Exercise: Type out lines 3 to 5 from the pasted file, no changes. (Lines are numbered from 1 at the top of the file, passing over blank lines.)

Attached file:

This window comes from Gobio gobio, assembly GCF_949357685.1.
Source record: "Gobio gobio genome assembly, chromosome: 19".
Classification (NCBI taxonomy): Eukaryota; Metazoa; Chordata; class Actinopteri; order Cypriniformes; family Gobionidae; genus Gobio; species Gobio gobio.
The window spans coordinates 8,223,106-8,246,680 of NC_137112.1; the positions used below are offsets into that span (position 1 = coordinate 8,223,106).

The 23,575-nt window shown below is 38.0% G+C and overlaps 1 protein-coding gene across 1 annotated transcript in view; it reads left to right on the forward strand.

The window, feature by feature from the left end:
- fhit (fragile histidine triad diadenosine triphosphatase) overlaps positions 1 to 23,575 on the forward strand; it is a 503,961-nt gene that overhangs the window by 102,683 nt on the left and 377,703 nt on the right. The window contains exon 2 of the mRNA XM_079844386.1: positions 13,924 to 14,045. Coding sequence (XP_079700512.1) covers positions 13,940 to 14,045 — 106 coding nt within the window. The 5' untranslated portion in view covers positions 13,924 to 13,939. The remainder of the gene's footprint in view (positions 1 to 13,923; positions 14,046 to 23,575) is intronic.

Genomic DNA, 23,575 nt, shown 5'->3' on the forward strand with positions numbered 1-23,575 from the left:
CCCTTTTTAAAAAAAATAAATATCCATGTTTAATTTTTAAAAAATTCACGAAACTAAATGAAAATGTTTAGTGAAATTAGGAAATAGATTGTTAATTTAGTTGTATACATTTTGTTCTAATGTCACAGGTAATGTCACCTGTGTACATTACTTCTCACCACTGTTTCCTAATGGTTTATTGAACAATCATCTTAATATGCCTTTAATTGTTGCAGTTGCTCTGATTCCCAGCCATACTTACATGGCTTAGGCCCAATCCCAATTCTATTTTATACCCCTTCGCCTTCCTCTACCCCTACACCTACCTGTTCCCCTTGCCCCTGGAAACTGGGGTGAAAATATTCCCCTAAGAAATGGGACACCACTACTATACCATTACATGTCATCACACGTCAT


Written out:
Classification (NCBI taxonomy): Eukaryota; Metazoa; Chordata; class Actinopteri; order Cypriniformes; family Gobionidae; genus Gobio; species Gobio gobio.
The window spans coordinates 8,223,106-8,246,680 of NC_137112.1; the positions used below are offsets into that span (position 1 = coordinate 8,223,106).

The 23,575-nt window shown below is 38.0% G+C and overlaps 1 protein-coding gene across 1 annotated transcript in view; it reads left to right on the forward strand.